Perhaps we should also explore other kinds of services that could double up as shelters. I know that it’s been a real problem to use hotels as shelter because it’s expensive and often easily abused by hotel owner-operators gaming the system, exploiting the City knowing they will pay lots of money for temporary housing because of the legal mandate. However, I think that it’s not a bad solution to use the hotel system that offers a flexible dormitory type of situation, but maybe we could study those and develop a public-private partnership with those operators to make them affordable.
IG: You touched on two or three ways that design creates dignified environments or undignified environments, for example, backdoor entries. How can the design of spaces contribute to the feeling of being in a dignified space?
JM: There are some universal issues that you’re touching on, whether it’s a house or an apartment building or a homeless shelter or a school or a library; public places should feel welcoming and dignified. Shelters are never going to be permanent residences for individuals, and because of that, they must have some universal appeal, whether it’s across age, gender or family versus individual space.
A fundamental universal design goal is daylight and natural light. Spaces with limited or no daylight are the most inhuman spaces. We are creatures of light. We’re not like cats, although many of us have developed a nocturnal lifestyle. We are diurnal. I think daylighting spaces is the fundamental principle for good design, whether it’s for a room or a gathering place or a hallway or an outdoor space. Sunlight is our number one design goal when it comes to offering dignified space, acknowledging the basic needs of the human condition, which is to get out of the weather. A roof over your head is a fundamental human right, and once you have that roof, daylighting that space is our fundamental design goal.
Another design goal would be a sense of comfort when it comes to scale. So often we see that people will congregate towards a nook or a smaller defensible space. Whether it’s a large room of people or a small area, people will tend to gravitate to where our back is against the wall. I think there’s something important in designing spaces for different amounts of people so that there are always places for people to find a place of respite that’s not too exposed. These large rooms are unsuccessful unless they are sprinkled with nooks and crannies, and then they can become more palatable for young people, elderly people, and families.
IG: What do you think is the ideal solution to solve the problem of homelessness in New York City? And how can we as designers contribute to that vision?
JM: There’s never going to be one solution. I think the solution that we could all probably agree on is lots of options for the homeless community. And those options need to range from small to large scale because of the quantities that need to be met.
In terms of new purpose-built and designed shelters, several neighborhoods will put up resistance. That’s really a product of the fear factor: fear of the unknown, fear of something different, fear of the “other.” My experience is that the fear is worse than the thing itself. I think that the City needs to embrace a very benevolent and altruistic attitude, rather than a defensive one.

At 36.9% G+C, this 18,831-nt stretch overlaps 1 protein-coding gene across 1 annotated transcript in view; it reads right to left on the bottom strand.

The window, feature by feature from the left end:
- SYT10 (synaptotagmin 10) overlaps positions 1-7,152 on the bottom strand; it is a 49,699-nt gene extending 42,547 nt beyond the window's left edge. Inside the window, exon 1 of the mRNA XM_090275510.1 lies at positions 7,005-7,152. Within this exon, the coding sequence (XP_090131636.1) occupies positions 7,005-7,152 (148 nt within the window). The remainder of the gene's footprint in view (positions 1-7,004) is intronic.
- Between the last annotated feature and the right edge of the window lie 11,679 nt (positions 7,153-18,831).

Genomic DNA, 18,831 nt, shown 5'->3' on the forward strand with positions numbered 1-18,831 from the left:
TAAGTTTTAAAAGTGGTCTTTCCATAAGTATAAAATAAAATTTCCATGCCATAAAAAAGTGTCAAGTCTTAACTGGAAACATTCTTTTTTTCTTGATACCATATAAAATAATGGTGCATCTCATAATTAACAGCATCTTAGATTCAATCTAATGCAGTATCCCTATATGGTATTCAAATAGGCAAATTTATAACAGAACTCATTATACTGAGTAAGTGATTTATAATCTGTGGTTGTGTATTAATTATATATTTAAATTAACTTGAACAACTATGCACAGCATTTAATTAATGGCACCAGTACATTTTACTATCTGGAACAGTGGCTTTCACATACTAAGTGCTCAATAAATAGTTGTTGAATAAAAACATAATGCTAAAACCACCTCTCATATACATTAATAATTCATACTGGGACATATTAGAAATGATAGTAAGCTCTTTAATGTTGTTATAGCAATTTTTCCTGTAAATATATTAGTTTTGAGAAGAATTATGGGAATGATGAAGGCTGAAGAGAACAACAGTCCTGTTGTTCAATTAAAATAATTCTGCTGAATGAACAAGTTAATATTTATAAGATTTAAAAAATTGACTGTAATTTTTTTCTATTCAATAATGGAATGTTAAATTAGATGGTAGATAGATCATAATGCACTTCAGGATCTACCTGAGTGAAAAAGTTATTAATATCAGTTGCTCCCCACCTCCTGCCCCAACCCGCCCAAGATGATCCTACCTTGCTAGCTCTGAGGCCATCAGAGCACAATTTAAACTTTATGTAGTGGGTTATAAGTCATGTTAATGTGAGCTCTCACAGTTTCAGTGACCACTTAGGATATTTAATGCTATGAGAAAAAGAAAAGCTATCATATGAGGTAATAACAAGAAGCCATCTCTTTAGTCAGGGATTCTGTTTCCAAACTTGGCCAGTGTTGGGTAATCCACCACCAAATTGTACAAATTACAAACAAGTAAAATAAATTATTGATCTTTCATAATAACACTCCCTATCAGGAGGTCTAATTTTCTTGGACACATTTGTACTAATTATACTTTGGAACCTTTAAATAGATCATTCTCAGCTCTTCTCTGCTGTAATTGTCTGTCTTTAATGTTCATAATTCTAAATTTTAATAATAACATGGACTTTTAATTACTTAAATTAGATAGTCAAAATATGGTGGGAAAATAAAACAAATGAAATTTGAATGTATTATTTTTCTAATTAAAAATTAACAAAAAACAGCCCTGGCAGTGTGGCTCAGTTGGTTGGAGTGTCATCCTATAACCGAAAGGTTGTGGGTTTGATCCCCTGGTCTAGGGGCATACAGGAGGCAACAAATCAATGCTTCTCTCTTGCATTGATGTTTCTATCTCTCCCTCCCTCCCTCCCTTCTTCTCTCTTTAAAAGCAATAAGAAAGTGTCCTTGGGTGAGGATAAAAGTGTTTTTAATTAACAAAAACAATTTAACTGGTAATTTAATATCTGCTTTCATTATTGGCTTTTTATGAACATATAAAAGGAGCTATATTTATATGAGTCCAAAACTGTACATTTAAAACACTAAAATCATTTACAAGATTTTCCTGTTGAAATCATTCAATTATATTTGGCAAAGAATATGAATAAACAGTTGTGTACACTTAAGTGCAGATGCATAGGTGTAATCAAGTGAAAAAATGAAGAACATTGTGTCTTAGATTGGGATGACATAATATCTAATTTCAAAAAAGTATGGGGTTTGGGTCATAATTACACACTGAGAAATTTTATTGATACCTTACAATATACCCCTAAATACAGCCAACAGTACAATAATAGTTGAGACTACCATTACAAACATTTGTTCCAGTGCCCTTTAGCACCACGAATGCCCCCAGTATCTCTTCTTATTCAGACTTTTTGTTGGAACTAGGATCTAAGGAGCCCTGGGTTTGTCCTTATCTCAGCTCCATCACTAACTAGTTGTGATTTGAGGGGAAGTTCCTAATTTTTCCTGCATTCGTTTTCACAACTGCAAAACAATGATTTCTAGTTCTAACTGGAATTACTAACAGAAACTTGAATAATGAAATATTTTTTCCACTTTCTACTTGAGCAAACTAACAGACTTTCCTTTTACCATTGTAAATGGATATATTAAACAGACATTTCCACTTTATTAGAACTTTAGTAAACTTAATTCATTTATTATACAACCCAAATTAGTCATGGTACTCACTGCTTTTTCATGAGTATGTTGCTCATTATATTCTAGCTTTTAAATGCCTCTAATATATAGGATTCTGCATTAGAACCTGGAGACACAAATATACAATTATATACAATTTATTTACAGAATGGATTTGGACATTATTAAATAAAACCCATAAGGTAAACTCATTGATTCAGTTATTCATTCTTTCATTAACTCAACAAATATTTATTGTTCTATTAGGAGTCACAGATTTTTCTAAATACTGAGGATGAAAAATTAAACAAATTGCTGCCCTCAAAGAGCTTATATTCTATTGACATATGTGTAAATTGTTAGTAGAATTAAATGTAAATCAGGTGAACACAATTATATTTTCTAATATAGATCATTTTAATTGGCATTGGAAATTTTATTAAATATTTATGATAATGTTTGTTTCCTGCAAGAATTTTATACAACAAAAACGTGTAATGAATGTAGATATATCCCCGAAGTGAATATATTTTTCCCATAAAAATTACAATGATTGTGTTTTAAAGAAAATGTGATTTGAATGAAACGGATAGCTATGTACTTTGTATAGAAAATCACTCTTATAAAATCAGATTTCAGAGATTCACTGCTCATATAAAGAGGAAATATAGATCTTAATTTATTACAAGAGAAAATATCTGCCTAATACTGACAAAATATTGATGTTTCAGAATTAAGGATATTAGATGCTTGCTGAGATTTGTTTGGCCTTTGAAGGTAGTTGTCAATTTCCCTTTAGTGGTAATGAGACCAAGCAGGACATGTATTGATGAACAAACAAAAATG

Maybe there’s a way to address that in a community participatory way, to be more open and accepting, and perhaps to see if a smaller site for a new shelter might be more agreeable with the residents. They could pilot programs so that those neighborhoods might be able to see that the shelter and its residents are more benign than one might think. Instead of making 90 units right away, maybe it can be phased so there could be 10 units for the first year, so people in the neighborhood can see what it’s like to have a shelter down the block. So, lots of scales and pilot projects to help take away the fear factor, the resistance, and humanize the residents in the process.
Finally, the design for a population this fragile needs to be attentive to making things simple, easily accessible, and visually open. Reduce the confusion and sources for additional trauma. Because the better a person feels, the faster they can feel good about themselves, the faster they’ll be back to having a more normalized life. I think we must have that hope because nothing gets done without hope. And in light of so much negativity towards people who are homeless, we have to double down on creating more hope to help get them back into the lives that we have such a privilege to lead.
Born in Puerto Rico, Jonathan Marvel is an architect and urban designer with over 30 years of experience providing architectural planning, community, economic and sustainable development of public spaces, educational institutions, single and multi-family housing, libraries, museums and large-scale mixed-use developments. He is Founding Principal of Marvel Architects with offices in New York and San Juan. In 2017, Jonathan co-founded Resilient Power Puerto Rico. Jonathan is also the founder of Truck Product Architecture, Rock 12 Security Architecture, and Citizen Designer, a participatory planning, listening and advocacy effort. Jonathan teaches at Pratt Institute’s Graduate School of Planning and Placemaking, and since 1990 has taught as an adjunct at Columbia, Harvard, Parsons, Rice University, Washington University, and Syracuse.